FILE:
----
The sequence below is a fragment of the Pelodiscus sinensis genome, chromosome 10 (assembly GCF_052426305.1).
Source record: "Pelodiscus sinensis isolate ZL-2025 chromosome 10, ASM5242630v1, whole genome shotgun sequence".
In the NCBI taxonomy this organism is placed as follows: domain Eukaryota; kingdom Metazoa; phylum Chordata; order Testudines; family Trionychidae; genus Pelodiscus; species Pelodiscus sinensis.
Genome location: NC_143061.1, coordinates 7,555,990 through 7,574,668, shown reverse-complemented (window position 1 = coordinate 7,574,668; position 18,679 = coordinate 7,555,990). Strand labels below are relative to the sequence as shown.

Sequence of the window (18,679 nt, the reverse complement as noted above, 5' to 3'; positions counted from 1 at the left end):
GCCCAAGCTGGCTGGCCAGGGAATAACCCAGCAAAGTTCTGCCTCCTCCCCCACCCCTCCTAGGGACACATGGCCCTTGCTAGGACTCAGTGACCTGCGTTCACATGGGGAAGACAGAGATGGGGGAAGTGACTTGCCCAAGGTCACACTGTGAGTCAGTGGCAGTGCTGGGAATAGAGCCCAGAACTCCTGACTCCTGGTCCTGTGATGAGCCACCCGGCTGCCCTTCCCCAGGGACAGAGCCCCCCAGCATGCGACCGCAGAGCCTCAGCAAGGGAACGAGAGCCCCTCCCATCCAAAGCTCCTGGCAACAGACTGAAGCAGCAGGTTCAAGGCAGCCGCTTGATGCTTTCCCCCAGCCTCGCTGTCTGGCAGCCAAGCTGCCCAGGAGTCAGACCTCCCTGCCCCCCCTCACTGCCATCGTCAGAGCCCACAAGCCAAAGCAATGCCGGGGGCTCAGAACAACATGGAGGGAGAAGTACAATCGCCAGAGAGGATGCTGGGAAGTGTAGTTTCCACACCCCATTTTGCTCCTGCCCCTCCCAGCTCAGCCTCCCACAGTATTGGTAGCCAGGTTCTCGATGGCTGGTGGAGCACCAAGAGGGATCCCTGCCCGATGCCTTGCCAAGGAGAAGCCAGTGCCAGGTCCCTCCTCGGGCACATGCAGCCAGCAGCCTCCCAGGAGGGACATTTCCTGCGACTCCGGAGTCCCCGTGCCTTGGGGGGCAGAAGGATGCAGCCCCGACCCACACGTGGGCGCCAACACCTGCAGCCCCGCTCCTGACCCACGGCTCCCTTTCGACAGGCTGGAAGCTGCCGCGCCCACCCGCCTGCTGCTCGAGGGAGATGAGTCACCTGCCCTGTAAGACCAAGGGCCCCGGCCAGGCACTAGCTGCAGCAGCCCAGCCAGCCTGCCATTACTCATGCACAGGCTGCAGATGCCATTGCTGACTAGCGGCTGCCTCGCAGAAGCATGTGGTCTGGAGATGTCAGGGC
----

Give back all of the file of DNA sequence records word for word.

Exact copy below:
The sequence below is a fragment of the Pelodiscus sinensis genome, chromosome 10 (assembly GCF_052426305.1).
Source record: "Pelodiscus sinensis isolate ZL-2025 chromosome 10, ASM5242630v1, whole genome shotgun sequence".
In the NCBI taxonomy this organism is placed as follows: domain Eukaryota; kingdom Metazoa; phylum Chordata; order Testudines; family Trionychidae; genus Pelodiscus; species Pelodiscus sinensis.
Genome location: NC_143061.1, coordinates 7,555,990 through 7,574,668, shown reverse-complemented (window position 1 = coordinate 7,574,668; position 18,679 = coordinate 7,555,990). Strand labels below are relative to the sequence as shown.

Sequence of the window (18,679 nt, the reverse complement as noted above, 5' to 3'; positions counted from 1 at the left end):
GCCCAAGCTGGCTGGCCAGGGAATAACCCAGCAAAGTTCTGCCTCCTCCCCCACCCCTCCTAGGGACACATGGCCCTTGCTAGGACTCAGTGACCTGCGTTCACATGGGGAAGACAGAGATGGGGGAAGTGACTTGCCCAAGGTCACACTGTGAGTCAGTGGCAGTGCTGGGAATAGAGCCCAGAACTCCTGACTCCTGGTCCTGTGATGAGCCACCCGGCTGCCCTTCCCCAGGGACAGAGCCCCCCAGCATGCGACCGCAGAGCCTCAGCAAGGGAACGAGAGCCCCTCCCATCCAAAGCTCCTGGCAACAGACTGAAGCAGCAGGTTCAAGGCAGCCGCTTGATGCTTTCCCCCAGCCTCGCTGTCTGGCAGCCAAGCTGCCCAGGAGTCAGACCTCCCTGCCCCCCCTCACTGCCATCGTCAGAGCCCACAAGCCAAAGCAATGCCGGGGGCTCAGAACAACATGGAGGGAGAAGTACAATCGCCAGAGAGGATGCTGGGAAGTGTAGTTTCCACACCCCATTTTGCTCCTGCCCCTCCCAGCTCAGCCTCCCACAGTATTGGTAGCCAGGTTCTCGATGGCTGGTGGAGCACCAAGAGGGATCCCTGCCCGATGCCTTGCCAAGGAGAAGCCAGTGCCAGGTCCCTCCTCGGGCACATGCAGCCAGCAGCCTCCCAGGAGGGACATTTCCTGCGACTCCGGAGTCCCCGTGCCTTGGGGGGCAGAAGGATGCAGCCCCGACCCACACGTGGGCGCCAACACCTGCAGCCCCGCTCCTGACCCACGGCTCCCTTTCGACAGGCTGGAAGCTGCCGCGCCCACCCGCCTGCTGCTCGAGGGAGATGAGTCACCTGCCCTGTAAGACCAAGGGCCCCGGCCAGGCACTAGCTGCAGCAGCCCAGCCAGCCTGCCATTACTCATGCACAGGCTGCAGATGCCATTGCTGACTAGCGGCTGCCTCGCAGAAGCATGTGGTCTGGAGATGTCAGGGC